Home > News Release: Gross Domestic Product (GDP) and Corporate Profits
EMBARGOED UNTIL RELEASE AT 8:30 A.M. EST, WEDNESDAY, DECEMBER 22, 2010
BEA 10-62


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Lisa S. Mataloni: (202) 606-5304 (GDP) gdpniwd@bea.gov
Andrew Hodge: (202) 606-5564 (Profits) cpniwd@bea.gov
Recorded message: (202) 606-5306  
National Income and Product Accounts
Gross Domestic Product, 3rd quarter 2010 (third estimate);
Corporate Profits, 3rd quarter 2010 (revised estimate)
      Real gross domestic product -- the output of goods and services produced by labor and property
located in the United States -- increased at an annual rate of 2.6 percent in the third quarter of 2010, (that
is, from the second quarter to the third quarter), according to the "third" estimate released by the Bureau
of Economic Analysis.  In the second quarter, real GDP increased 1.7 percent.

      The GDP estimate released today is based on more complete source data than were available for
the "second" estimate issued last month.  In the second estimate, the increase in real GDP was 2.5
percent (see "Revisions" on page 3).

      The increase in real GDP in the third quarter primarily reflected positive contributions from
personal consumption expenditures, private inventory investment, nonresidential fixed investment,
exports, and federal government spending that were partly offset by a negative contribution from
residential fixed investment.  Imports, which are a subtraction in the calculation of GDP, increased.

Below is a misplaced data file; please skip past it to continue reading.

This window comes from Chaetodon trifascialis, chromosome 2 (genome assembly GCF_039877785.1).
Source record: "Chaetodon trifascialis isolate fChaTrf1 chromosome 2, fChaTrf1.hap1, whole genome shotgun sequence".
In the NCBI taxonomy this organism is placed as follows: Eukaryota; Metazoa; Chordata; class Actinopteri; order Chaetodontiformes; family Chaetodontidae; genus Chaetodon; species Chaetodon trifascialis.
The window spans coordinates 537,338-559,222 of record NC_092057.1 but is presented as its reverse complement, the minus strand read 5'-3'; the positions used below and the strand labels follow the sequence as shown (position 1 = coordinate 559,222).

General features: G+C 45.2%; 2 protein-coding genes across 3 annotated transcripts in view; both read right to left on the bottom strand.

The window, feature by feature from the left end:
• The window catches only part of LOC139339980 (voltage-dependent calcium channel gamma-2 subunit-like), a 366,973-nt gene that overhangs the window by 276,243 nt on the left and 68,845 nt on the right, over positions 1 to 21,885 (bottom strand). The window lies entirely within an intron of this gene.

The acceleration in real GDP in the third quarter primarily reflected a sharp deceleration in
imports and an acceleration in private inventory investment that were partly offset by a downturn in
residential fixed investment and decelerations in nonresidential fixed investment and in exports.

      Motor vehicle output added 0.49 percentage point to the third-quarter change in real GDP after
subtracting 0.06 percentage point from the second-quarter change.  Final sales of computers added 0.29
percentage point to the third-quarter change in real GDP after adding 0.03 percentage point to the
second-quarter change.


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FOOTNOTE.--Quarterly estimates are expressed at seasonally adjusted annual rates, unless otherwise
specified.  Quarter-to-quarter dollar changes are differences between these published estimates.  Percent